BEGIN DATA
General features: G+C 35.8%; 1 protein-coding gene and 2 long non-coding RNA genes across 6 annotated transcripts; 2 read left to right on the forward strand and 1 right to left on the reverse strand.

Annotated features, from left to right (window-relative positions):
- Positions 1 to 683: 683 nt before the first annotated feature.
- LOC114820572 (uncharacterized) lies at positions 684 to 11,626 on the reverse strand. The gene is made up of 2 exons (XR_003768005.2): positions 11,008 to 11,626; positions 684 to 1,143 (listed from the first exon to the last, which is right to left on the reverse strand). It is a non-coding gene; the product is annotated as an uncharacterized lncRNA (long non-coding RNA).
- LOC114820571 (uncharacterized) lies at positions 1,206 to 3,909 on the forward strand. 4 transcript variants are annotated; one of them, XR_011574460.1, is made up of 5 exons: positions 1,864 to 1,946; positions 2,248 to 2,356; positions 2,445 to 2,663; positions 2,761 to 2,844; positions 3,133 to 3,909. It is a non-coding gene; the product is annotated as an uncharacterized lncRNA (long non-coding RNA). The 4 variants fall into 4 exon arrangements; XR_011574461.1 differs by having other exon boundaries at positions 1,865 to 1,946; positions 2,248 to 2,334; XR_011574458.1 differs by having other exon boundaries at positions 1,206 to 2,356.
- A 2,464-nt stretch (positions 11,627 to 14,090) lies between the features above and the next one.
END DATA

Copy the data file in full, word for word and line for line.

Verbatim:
General features: G+C 35.8%; 1 protein-coding gene and 2 long non-coding RNA genes across 6 annotated transcripts; 2 read left to right on the forward strand and 1 right to left on the reverse strand.

Annotated features, from left to right (window-relative positions):
- Positions 1 to 683: 683 nt before the first annotated feature.
- LOC114820572 (uncharacterized) lies at positions 684 to 11,626 on the reverse strand. The gene is made up of 2 exons (XR_003768005.2): positions 11,008 to 11,626; positions 684 to 1,143 (listed from the first exon to the last, which is right to left on the reverse strand). It is a non-coding gene; the product is annotated as an uncharacterized lncRNA (long non-coding RNA).
- LOC114820571 (uncharacterized) lies at positions 1,206 to 3,909 on the forward strand. 4 transcript variants are annotated; one of them, XR_011574460.1, is made up of 5 exons: positions 1,864 to 1,946; positions 2,248 to 2,356; positions 2,445 to 2,663; positions 2,761 to 2,844; positions 3,133 to 3,909. It is a non-coding gene; the product is annotated as an uncharacterized lncRNA (long non-coding RNA). The 4 variants fall into 4 exon arrangements; XR_011574461.1 differs by having other exon boundaries at positions 1,865 to 1,946; positions 2,248 to 2,334; XR_011574458.1 differs by having other exon boundaries at positions 1,206 to 2,356.
- A 2,464-nt stretch (positions 11,627 to 14,090) lies between the features above and the next one.